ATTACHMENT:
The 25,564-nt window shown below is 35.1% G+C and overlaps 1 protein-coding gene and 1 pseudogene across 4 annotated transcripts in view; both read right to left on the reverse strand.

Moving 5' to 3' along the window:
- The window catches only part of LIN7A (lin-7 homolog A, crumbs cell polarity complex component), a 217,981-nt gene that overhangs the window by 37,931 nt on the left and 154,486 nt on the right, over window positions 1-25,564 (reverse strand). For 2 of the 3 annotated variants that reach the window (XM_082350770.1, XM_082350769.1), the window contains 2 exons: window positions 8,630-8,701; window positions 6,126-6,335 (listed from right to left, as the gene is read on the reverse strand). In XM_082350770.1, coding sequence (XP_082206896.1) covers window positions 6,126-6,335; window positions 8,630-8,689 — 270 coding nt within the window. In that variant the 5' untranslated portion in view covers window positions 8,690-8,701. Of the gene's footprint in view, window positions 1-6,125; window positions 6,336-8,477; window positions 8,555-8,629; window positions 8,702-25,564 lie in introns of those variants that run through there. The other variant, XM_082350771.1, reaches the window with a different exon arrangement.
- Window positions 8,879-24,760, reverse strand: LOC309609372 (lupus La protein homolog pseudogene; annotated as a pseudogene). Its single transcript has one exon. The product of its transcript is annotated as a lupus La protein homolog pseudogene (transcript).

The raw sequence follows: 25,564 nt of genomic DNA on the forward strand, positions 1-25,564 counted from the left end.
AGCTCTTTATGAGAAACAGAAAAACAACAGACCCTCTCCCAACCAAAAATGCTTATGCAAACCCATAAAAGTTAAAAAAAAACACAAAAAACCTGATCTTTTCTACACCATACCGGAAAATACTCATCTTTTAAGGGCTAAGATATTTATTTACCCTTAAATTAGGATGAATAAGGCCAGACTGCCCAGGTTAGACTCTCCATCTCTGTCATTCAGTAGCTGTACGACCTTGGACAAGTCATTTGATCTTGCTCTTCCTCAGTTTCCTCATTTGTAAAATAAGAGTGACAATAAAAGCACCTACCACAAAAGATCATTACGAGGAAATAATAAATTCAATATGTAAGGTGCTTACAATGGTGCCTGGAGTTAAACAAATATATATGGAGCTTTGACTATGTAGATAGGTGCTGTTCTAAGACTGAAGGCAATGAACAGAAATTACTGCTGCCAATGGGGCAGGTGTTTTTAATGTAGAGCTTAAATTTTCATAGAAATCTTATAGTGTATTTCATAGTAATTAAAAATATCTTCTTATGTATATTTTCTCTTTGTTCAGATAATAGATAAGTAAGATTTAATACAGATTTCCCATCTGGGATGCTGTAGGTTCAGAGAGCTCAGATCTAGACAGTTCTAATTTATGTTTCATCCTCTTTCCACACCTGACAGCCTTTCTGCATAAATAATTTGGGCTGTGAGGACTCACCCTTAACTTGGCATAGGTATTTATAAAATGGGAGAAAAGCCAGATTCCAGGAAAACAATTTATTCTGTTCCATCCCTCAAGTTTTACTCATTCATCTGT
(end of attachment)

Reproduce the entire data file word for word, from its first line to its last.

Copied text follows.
The 25,564-nt window shown below is 35.1% G+C and overlaps 1 protein-coding gene and 1 pseudogene across 4 annotated transcripts in view; both read right to left on the reverse strand.

Moving 5' to 3' along the window:
- The window catches only part of LIN7A (lin-7 homolog A, crumbs cell polarity complex component), a 217,981-nt gene that overhangs the window by 37,931 nt on the left and 154,486 nt on the right, over window positions 1-25,564 (reverse strand). For 2 of the 3 annotated variants that reach the window (XM_082350770.1, XM_082350769.1), the window contains 2 exons: window positions 8,630-8,701; window positions 6,126-6,335 (listed from right to left, as the gene is read on the reverse strand). In XM_082350770.1, coding sequence (XP_082206896.1) covers window positions 6,126-6,335; window positions 8,630-8,689 — 270 coding nt within the window. In that variant the 5' untranslated portion in view covers window positions 8,690-8,701. Of the gene's footprint in view, window positions 1-6,125; window positions 6,336-8,477; window positions 8,555-8,629; window positions 8,702-25,564 lie in introns of those variants that run through there. The other variant, XM_082350771.1, reaches the window with a different exon arrangement.
- Window positions 8,879-24,760, reverse strand: LOC309609372 (lupus La protein homolog pseudogene; annotated as a pseudogene). Its single transcript has one exon. The product of its transcript is annotated as a lupus La protein homolog pseudogene (transcript).

The raw sequence follows: 25,564 nt of genomic DNA on the forward strand, positions 1-25,564 counted from the left end.
AGCTCTTTATGAGAAACAGAAAAACAACAGACCCTCTCCCAACCAAAAATGCTTATGCAAACCCATAAAAGTTAAAAAAAAACACAAAAAACCTGATCTTTTCTACACCATACCGGAAAATACTCATCTTTTAAGGGCTAAGATATTTATTTACCCTTAAATTAGGATGAATAAGGCCAGACTGCCCAGGTTAGACTCTCCATCTCTGTCATTCAGTAGCTGTACGACCTTGGACAAGTCATTTGATCTTGCTCTTCCTCAGTTTCCTCATTTGTAAAATAAGAGTGACAATAAAAGCACCTACCACAAAAGATCATTACGAGGAAATAATAAATTCAATATGTAAGGTGCTTACAATGGTGCCTGGAGTTAAACAAATATATATGGAGCTTTGACTATGTAGATAGGTGCTGTTCTAAGACTGAAGGCAATGAACAGAAATTACTGCTGCCAATGGGGCAGGTGTTTTTAATGTAGAGCTTAAATTTTCATAGAAATCTTATAGTGTATTTCATAGTAATTAAAAATATCTTCTTATGTATATTTTCTCTTTGTTCAGATAATAGATAAGTAAGATTTAATACAGATTTCCCATCTGGGATGCTGTAGGTTCAGAGAGCTCAGATCTAGACAGTTCTAATTTATGTTTCATCCTCTTTCCACACCTGACAGCCTTTCTGCATAAATAATTTGGGCTGTGAGGACTCACCCTTAACTTGGCATAGGTATTTATAAAATGGGAGAAAAGCCAGATTCCAGGAAAACAATTTATTCTGTTCCATCCCTCAAGTTTTACTCATTCATCTGT